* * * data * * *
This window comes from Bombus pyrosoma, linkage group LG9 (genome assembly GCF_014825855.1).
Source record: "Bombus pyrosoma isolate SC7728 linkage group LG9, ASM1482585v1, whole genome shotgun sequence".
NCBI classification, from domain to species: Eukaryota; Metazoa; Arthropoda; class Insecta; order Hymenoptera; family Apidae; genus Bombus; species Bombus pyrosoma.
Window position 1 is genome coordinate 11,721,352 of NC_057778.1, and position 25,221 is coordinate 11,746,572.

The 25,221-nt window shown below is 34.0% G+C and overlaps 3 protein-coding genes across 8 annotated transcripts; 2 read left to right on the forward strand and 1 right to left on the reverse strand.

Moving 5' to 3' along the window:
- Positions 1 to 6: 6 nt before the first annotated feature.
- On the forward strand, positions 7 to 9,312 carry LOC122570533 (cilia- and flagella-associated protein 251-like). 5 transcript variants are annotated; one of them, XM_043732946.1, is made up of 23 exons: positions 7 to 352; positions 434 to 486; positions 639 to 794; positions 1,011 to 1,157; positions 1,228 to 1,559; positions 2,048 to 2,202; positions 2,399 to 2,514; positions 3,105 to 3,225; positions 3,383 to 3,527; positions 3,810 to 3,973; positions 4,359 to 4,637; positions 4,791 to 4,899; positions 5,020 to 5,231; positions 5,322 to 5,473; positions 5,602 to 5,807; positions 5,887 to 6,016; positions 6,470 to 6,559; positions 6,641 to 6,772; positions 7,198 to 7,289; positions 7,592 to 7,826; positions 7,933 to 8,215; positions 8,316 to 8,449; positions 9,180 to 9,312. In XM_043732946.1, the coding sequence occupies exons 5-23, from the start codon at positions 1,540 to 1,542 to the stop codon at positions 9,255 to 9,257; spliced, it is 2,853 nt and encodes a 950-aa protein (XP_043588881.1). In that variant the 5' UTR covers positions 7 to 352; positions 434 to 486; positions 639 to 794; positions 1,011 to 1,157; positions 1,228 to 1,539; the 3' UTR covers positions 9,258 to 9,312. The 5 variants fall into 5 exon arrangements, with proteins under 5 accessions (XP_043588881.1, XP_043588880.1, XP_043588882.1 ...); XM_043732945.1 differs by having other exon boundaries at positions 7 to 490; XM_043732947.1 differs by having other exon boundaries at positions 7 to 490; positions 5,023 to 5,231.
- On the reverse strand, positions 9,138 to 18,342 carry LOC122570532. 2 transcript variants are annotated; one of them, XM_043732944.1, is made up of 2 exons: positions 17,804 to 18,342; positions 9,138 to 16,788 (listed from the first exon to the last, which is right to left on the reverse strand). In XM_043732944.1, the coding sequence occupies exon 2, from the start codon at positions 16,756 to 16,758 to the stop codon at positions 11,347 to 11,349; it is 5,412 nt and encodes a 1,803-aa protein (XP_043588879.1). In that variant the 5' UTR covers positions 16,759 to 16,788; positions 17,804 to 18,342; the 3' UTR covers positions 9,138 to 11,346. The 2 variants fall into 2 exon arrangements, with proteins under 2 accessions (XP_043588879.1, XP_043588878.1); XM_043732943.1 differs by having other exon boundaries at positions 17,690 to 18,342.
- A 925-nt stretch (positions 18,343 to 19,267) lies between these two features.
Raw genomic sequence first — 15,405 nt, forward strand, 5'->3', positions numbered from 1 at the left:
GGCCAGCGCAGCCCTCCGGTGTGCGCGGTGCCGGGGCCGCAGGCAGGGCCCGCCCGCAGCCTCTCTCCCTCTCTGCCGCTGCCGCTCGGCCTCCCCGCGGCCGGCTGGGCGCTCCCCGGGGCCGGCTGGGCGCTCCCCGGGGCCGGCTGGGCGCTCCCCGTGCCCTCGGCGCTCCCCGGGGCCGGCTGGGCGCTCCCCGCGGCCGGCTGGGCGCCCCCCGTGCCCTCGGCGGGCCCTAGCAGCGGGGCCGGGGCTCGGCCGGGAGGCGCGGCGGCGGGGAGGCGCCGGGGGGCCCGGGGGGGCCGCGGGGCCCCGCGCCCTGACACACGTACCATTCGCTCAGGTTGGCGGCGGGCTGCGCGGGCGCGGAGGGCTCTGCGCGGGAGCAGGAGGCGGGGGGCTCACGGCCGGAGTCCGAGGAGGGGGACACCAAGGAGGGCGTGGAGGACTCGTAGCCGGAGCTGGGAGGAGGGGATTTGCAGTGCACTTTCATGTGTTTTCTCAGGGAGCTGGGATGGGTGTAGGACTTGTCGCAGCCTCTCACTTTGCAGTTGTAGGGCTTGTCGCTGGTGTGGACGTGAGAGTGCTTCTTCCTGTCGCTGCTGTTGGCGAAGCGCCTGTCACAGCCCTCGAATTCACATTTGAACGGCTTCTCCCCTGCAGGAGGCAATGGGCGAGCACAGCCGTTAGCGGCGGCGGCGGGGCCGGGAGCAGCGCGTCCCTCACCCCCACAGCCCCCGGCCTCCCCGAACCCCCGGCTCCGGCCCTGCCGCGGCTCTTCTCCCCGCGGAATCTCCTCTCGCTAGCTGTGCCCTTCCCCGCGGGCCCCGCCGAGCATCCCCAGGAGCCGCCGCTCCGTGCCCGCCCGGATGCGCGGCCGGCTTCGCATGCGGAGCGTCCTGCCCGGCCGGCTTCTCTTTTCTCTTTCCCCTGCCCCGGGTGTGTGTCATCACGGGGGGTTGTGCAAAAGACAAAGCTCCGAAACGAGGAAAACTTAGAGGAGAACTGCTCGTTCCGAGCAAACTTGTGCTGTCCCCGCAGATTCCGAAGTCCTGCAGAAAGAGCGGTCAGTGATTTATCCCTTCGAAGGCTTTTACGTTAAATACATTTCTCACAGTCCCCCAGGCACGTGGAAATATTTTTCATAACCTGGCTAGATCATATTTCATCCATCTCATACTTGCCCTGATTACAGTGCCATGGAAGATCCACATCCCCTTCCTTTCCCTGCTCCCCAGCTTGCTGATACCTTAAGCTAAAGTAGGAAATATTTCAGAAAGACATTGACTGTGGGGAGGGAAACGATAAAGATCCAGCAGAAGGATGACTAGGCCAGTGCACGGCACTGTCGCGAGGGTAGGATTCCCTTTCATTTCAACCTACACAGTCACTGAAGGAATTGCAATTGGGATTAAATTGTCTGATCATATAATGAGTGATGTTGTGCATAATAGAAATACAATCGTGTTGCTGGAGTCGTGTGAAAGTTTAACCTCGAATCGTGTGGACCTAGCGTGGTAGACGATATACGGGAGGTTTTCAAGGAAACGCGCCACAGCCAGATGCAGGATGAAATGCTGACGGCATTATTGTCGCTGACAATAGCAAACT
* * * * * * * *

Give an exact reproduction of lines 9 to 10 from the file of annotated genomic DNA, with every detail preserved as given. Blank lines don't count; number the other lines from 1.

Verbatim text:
- On the reverse strand, positions 9,138 to 18,342 carry LOC122570532. 2 transcript variants are annotated; one of them, XM_043732944.1, is made up of 2 exons: positions 17,804 to 18,342; positions 9,138 to 16,788 (listed from the first exon to the last, which is right to left on the reverse strand). In XM_043732944.1, the coding sequence occupies exon 2, from the start codon at positions 16,756 to 16,758 to the stop codon at positions 11,347 to 11,349; it is 5,412 nt and encodes a 1,803-aa protein (XP_043588879.1). In that variant the 5' UTR covers positions 16,759 to 16,788; positions 17,804 to 18,342; the 3' UTR covers positions 9,138 to 11,346. The 2 variants fall into 2 exon arrangements, with proteins under 2 accessions (XP_043588879.1, XP_043588878.1); XM_043732943.1 differs by having other exon boundaries at positions 17,690 to 18,342.
- A 925-nt stretch (positions 18,343 to 19,267) lies between these two features.